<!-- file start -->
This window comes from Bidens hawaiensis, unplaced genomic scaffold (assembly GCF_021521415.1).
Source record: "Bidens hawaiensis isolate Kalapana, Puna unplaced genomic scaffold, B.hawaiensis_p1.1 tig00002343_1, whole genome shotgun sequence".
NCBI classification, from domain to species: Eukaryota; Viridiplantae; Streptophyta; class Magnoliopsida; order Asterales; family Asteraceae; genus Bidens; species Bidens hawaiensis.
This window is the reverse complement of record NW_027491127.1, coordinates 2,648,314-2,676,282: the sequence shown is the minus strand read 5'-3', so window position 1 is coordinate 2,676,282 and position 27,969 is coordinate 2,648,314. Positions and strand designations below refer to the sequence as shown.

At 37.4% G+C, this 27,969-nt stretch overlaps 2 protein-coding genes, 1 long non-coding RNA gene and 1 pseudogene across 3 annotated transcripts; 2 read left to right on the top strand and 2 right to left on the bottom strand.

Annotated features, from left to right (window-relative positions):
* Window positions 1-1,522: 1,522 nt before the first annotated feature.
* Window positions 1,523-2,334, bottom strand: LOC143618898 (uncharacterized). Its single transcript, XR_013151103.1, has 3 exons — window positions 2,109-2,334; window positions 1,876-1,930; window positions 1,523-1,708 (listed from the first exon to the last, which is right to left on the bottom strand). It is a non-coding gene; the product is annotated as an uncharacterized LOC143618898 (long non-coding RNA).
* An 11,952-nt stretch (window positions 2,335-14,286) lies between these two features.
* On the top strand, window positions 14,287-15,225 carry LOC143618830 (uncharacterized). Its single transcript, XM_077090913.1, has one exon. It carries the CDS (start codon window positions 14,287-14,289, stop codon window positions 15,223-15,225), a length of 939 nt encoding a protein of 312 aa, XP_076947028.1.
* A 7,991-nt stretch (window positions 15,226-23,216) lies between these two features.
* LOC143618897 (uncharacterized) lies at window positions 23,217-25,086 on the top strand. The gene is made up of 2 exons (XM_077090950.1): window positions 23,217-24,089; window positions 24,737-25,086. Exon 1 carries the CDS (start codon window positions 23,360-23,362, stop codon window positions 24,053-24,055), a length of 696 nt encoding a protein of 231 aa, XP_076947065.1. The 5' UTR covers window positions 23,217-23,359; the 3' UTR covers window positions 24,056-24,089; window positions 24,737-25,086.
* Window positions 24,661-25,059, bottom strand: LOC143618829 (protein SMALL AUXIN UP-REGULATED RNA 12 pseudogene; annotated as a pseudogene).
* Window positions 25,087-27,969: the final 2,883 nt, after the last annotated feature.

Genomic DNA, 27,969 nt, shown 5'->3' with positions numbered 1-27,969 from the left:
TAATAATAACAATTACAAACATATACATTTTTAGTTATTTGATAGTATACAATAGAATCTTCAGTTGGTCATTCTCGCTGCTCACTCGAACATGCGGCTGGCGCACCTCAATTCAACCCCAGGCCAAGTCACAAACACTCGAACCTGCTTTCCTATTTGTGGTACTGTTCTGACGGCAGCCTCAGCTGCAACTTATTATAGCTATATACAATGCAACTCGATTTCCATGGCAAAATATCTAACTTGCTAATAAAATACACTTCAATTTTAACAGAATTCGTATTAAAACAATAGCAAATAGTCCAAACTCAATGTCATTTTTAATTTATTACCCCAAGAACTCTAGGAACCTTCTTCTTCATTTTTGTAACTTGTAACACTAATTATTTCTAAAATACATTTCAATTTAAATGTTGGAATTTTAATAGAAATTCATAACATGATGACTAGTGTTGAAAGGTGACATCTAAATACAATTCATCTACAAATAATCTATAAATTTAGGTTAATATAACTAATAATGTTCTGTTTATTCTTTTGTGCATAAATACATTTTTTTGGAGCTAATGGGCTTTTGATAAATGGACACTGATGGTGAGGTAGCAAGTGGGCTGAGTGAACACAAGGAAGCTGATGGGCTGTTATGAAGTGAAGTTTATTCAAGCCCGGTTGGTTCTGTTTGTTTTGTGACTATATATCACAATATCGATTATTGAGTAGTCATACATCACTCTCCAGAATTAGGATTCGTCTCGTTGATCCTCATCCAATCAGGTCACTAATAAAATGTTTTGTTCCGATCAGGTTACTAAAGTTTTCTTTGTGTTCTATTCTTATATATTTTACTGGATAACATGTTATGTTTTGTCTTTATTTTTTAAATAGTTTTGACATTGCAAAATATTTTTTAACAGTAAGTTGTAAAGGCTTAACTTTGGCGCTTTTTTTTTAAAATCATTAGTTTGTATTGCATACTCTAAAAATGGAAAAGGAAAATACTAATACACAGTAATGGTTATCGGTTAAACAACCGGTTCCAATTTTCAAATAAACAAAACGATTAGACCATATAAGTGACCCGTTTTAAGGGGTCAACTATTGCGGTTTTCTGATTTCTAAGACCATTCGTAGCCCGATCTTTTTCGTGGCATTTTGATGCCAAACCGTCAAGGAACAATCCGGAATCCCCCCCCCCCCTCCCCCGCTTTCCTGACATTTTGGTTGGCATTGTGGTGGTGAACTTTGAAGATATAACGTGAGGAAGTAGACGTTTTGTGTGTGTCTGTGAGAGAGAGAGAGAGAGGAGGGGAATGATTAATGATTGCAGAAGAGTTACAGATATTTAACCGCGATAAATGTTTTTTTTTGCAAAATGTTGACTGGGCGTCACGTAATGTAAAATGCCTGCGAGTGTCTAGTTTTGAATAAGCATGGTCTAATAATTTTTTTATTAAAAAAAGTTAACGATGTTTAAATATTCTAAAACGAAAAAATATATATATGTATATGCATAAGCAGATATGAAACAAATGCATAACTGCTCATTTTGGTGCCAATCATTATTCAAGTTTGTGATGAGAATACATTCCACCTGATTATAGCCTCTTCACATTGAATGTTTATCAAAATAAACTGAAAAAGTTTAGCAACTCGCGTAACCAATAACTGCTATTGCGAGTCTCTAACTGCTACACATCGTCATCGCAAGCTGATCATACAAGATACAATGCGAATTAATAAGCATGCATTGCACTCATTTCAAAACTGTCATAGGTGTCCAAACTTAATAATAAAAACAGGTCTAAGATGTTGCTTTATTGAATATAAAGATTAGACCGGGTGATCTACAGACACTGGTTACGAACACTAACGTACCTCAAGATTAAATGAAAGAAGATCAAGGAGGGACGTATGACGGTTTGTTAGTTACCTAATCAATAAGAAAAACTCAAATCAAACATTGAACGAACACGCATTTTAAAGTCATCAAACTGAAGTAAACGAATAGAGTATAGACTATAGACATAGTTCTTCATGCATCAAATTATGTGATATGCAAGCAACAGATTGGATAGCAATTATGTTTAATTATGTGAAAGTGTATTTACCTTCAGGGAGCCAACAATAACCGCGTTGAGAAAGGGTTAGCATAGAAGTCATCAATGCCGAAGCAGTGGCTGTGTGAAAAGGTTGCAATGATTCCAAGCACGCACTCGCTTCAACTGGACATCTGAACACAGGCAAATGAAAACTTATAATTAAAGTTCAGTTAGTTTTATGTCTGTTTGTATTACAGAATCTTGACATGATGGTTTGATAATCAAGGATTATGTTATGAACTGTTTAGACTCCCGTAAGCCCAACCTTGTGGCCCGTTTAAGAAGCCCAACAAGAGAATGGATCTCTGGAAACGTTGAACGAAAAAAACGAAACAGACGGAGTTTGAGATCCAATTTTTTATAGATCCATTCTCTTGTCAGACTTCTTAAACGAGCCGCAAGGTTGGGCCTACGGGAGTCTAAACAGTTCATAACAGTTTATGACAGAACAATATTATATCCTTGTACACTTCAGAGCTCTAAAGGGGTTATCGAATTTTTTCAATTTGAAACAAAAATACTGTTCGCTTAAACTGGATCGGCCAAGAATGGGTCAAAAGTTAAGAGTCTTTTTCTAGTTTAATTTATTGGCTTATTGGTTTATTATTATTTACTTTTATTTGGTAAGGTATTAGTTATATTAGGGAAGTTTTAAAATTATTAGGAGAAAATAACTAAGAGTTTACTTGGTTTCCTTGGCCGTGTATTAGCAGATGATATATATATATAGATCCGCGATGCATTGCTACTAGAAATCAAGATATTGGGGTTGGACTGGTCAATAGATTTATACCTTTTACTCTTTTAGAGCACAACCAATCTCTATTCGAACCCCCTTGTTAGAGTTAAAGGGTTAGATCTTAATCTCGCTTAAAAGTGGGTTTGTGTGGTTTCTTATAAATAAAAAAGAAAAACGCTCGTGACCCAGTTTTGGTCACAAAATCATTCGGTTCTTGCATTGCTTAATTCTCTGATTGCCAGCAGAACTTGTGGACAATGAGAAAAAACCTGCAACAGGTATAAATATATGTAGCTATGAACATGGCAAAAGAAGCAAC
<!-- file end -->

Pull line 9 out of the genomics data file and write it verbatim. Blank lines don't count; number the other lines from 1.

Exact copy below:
* An 11,952-nt stretch (window positions 2,335-14,286) lies between these two features.